How to Execute a Will in New York Properly

A Will is a written instruction manual for disposing of your assets. It is a document that overrides the New York State default rules for disposing of a person’s assets after their death. In order for a Will to be given effect, the will must be properly Executed. This often begs the question: how to execute a Will?

 Where Does the Testator Need to Sign?

In order for a Will to be properly executed, The person making the Will (the “testator”) must sign at the end of the document. If there are bequests or information below the signature, the Court will ignore anything below the signature line. 

how to execute a Will

Do I Need Witnesses to See How to Execute a Will in New York?

Yes, you need witnesses to execute a Will in New York. The rules for execution of Wills are set forth in EPTL 3-2.1. Pursuant to EPTL 3-2.1, the Will must be witnessed by at least two witnesses. Interestingly, however, the witnesses do not have to sign the Will at exactly the same time as each other. Nor do the witnesses have to sign at the same time as the testator. Instead, the testator can either sign in front of the witnesses or acknowledge to the witness or witnesses that the instrument is his Will. The testator can sign and then acknowledge the signature to the witnesses at a later point in time. The witnesses must sign within thirty (30) days of the testator signing. The witnesses do not need to know each other. They do not have to have met before. 

In one example, a Will was considered improperly executed where a hospital technician was cleaning the bathroom and was asked to come sign a document. The technician had no idea what he was signing and the testator did not tell the technician what was being signed. The technician was also never shown the testator’s signature. 

Do I Need Somebody to Show me How to Execute a Will? 

Technically you do not need anybody to show you how to execute a Will. You can Execute the Will on your own but you do need some witnesses. Any person can be a witness. However, if the witness to the Will is also a beneficiary under the Will, and that Will becomes questioned, the witness will need to forego their bequest under the Will in order for the Will to be admitted to probate

Do I Need to Say or do Anything Special in Order to Execute a Will in New York?

While there is no special dance or song or magic words, the testator needs to do something to publish the Will. That is, the testator must either say or demonstrate through actions, that the instrument that is being signed is the Will. The testator must make clear to the witnesses that the document being signed is a Will and not just any ordinary document. The witnesses must walk away from the signing believing that they are witnessing a Will being signed so that the incident can hopefully stick out in their minds.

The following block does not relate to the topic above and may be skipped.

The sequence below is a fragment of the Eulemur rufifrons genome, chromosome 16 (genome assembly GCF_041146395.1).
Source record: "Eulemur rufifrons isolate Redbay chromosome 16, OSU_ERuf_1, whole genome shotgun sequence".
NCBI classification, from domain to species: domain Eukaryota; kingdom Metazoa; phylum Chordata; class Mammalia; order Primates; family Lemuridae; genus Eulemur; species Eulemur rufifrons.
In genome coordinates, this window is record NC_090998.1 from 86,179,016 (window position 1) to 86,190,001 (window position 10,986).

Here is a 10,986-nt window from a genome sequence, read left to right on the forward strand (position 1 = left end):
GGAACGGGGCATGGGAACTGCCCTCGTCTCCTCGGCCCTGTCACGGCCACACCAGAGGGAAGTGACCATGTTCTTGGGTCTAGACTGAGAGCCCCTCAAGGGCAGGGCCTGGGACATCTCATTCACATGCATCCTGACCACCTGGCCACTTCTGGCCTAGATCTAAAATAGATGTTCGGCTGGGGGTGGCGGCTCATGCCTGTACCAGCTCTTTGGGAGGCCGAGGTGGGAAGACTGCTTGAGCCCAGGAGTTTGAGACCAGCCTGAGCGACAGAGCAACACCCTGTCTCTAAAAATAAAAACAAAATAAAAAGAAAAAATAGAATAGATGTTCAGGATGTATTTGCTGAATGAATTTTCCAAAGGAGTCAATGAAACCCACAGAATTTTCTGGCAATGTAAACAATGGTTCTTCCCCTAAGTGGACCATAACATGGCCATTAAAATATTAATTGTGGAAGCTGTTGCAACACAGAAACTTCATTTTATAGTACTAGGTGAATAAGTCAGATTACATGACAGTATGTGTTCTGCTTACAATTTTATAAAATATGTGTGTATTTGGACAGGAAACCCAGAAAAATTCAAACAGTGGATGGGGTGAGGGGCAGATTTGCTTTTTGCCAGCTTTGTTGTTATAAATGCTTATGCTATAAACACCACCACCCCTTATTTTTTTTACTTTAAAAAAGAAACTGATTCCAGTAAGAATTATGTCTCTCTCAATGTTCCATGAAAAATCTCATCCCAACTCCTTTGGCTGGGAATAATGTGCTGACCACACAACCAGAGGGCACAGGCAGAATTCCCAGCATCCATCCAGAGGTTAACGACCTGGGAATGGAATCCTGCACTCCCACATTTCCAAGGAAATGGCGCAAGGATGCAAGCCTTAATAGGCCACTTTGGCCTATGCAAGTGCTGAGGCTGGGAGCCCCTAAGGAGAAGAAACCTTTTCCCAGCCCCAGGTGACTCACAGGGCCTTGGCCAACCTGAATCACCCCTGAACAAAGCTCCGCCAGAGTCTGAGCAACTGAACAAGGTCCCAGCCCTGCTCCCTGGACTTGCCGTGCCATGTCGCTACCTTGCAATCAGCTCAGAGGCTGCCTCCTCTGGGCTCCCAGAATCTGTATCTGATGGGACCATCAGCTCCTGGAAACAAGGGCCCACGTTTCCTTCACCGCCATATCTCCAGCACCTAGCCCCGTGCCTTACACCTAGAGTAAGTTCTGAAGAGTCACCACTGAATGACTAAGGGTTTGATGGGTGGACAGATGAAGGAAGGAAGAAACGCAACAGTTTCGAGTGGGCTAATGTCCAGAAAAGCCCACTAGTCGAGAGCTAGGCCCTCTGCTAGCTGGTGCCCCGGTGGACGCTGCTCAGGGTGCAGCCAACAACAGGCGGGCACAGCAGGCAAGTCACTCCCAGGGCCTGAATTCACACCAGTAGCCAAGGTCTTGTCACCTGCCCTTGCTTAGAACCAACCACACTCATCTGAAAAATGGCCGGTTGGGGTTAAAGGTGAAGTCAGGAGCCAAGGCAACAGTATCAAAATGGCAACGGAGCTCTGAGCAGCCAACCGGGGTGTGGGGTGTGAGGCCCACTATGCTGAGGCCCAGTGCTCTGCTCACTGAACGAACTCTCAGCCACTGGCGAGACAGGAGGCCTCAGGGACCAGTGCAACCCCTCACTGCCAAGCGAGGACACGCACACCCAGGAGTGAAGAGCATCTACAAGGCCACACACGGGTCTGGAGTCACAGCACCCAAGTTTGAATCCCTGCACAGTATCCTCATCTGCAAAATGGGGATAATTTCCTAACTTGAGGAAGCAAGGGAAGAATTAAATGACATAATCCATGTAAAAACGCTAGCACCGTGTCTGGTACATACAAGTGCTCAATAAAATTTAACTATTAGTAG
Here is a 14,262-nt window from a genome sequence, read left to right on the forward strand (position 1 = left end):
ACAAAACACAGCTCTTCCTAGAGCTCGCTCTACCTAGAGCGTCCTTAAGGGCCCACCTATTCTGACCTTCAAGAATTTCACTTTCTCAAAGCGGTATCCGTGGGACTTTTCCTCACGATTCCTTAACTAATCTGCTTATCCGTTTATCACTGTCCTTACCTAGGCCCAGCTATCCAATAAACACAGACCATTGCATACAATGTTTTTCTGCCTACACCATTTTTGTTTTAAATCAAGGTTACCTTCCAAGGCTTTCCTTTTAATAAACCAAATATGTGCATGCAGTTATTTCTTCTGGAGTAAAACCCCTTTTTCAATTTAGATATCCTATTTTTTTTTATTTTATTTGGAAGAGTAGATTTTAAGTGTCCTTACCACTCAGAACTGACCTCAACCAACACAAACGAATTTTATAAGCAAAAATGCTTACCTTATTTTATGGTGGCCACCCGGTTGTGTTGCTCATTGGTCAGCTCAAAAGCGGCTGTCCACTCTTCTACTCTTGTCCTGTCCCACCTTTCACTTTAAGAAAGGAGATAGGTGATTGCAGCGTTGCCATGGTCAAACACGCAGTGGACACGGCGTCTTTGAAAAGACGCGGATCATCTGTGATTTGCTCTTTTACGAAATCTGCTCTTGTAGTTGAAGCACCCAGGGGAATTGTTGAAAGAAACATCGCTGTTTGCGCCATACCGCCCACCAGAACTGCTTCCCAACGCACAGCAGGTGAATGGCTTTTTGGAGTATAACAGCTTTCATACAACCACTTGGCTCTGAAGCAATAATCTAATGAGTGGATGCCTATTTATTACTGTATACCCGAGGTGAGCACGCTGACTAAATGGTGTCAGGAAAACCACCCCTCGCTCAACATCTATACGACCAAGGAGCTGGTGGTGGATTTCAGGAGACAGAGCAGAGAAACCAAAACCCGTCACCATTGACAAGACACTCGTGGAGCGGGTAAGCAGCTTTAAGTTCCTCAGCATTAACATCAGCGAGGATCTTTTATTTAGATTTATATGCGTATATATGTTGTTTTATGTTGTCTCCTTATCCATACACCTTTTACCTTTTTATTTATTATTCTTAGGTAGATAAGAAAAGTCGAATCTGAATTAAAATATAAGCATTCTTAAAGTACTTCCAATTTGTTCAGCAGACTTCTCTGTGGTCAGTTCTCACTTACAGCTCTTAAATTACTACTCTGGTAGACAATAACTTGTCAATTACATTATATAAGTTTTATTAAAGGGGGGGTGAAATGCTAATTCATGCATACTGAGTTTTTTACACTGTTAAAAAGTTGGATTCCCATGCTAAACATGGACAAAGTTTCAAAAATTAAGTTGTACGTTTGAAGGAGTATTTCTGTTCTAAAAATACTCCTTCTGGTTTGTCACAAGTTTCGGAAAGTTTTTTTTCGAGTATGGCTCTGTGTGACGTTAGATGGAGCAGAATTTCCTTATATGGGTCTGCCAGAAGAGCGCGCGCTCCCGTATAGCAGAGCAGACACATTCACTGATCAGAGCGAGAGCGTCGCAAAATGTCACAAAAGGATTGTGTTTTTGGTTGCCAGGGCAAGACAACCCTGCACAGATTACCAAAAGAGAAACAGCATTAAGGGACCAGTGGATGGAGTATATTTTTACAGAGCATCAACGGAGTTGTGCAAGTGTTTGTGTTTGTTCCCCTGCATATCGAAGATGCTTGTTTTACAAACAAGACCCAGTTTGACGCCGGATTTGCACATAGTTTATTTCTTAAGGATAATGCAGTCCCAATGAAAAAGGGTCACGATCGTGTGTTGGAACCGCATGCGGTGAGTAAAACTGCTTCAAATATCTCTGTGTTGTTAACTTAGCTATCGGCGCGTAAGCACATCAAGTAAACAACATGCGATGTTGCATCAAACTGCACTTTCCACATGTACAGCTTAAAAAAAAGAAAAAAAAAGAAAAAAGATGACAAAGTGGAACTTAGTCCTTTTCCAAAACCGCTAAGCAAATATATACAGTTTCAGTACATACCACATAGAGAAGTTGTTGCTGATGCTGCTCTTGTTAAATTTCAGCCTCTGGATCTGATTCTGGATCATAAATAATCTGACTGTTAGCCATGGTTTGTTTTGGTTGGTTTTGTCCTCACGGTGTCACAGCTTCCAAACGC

Do I Need a Notary to Show me How Execute a Will in New York?

A notary is not needed for the signing of the actual Will. A notary is, however, required, if the witnesses are going to be signing a document known as the “Self-Proving Affidavit.”

Do I Need to Register the Will with a Court After I have Executed it?

In New York, there is no official place to register Wills. If a testator wants, they can file the Will with the Surrogate’s Court of the County where they reside for safekeeping. The testator can also keep the Will among their possessions, preferable in a fire proof vault. The testator can also leave the Will with the attorney who drafted it. It is typically not advisable for the testator to keep the Will among their possessions because if the testator dies with the Will among their possessions and the Will cannot thereafter be found, there is a strong presumption in New York Law that the testator intended to revoke the instrument. 

Why is it Important for me to know How to Execute a Will in New York?

It is important to properly execute your Will so that the Will can be admitted to probate and so that your beneficiaries can avoid a Will contest as to the question of due execution. 

We can help ensure that your Will is properly drafted and executed. Contact us to learn more. 

For more information, please contact Guardianship, probate and estate planning attorney Regina Kiperman:

Phone: 917-261-4514

Email: rkiperman@rklawny.com

Or visit her at her office:

80 Maiden Lane

Suite 304

New York, NY 10038

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